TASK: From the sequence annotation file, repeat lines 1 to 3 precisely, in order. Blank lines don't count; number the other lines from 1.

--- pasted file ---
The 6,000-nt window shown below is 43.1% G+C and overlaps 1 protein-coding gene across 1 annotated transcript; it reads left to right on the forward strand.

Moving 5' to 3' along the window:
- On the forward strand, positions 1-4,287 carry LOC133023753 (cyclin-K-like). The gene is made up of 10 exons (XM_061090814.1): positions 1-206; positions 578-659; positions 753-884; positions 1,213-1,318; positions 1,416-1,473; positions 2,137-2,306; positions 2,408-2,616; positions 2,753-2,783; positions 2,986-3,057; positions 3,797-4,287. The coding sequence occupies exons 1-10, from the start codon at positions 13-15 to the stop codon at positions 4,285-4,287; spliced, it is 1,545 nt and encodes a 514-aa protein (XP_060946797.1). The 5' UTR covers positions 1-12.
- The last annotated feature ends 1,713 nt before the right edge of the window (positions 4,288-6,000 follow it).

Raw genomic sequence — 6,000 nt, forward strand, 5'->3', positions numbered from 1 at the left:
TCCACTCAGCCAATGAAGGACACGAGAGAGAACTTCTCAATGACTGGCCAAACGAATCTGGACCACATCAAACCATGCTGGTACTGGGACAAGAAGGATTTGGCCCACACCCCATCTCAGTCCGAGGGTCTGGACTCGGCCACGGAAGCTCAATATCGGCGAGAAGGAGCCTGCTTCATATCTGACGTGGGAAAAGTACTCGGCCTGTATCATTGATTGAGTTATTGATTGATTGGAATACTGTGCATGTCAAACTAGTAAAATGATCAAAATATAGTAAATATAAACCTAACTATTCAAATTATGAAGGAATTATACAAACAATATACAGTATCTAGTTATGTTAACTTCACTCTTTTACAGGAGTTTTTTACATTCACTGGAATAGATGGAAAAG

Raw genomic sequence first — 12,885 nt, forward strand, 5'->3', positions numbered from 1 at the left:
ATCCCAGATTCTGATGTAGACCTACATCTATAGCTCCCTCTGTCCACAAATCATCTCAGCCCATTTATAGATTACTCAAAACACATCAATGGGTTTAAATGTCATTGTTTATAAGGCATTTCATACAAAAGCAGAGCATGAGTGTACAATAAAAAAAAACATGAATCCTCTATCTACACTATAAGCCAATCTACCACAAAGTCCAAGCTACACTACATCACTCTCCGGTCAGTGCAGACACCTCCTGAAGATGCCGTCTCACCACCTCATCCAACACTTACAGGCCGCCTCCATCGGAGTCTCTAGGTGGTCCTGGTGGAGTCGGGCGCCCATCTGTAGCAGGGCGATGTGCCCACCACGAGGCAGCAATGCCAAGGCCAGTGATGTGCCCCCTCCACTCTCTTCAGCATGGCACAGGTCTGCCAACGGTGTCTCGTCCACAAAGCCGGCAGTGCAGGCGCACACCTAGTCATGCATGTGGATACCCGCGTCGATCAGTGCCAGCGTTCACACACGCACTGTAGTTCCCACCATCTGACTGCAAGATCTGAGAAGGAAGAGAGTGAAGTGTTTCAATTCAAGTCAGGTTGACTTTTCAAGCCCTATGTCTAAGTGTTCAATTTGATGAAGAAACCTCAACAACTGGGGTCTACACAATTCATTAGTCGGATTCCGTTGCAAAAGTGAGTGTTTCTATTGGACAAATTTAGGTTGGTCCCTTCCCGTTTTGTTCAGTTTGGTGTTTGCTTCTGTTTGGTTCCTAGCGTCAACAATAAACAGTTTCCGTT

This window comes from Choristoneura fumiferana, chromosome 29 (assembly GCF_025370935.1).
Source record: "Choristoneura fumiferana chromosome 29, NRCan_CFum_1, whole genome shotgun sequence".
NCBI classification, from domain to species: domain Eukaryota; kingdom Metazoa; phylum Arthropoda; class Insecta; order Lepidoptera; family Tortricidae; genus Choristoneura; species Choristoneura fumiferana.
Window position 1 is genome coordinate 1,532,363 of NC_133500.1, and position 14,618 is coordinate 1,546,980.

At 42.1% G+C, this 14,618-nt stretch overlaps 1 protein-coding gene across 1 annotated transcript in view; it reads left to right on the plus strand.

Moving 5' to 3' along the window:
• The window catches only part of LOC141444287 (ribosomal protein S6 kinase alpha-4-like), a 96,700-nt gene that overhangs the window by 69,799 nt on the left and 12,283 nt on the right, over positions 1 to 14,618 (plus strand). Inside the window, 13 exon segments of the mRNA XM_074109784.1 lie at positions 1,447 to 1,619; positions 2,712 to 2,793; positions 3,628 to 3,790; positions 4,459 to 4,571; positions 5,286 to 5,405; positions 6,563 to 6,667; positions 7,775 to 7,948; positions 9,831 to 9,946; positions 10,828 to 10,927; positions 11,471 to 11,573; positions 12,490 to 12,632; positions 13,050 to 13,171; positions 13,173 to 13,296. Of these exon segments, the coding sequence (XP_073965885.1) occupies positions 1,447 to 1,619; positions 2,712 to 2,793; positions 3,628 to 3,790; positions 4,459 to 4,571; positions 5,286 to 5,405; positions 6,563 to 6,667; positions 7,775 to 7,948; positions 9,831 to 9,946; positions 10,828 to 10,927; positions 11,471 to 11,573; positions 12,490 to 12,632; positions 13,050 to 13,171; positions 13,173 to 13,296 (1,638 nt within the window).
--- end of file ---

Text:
The 6,000-nt window shown below is 43.1% G+C and overlaps 1 protein-coding gene across 1 annotated transcript; it reads left to right on the forward strand.

Moving 5' to 3' along the window:
- On the forward strand, positions 1-4,287 carry LOC133023753 (cyclin-K-like). The gene is made up of 10 exons (XM_061090814.1): positions 1-206; positions 578-659; positions 753-884; positions 1,213-1,318; positions 1,416-1,473; positions 2,137-2,306; positions 2,408-2,616; positions 2,753-2,783; positions 2,986-3,057; positions 3,797-4,287. The coding sequence occupies exons 1-10, from the start codon at positions 13-15 to the stop codon at positions 4,285-4,287; spliced, it is 1,545 nt and encodes a 514-aa protein (XP_060946797.1). The 5' UTR covers positions 1-12.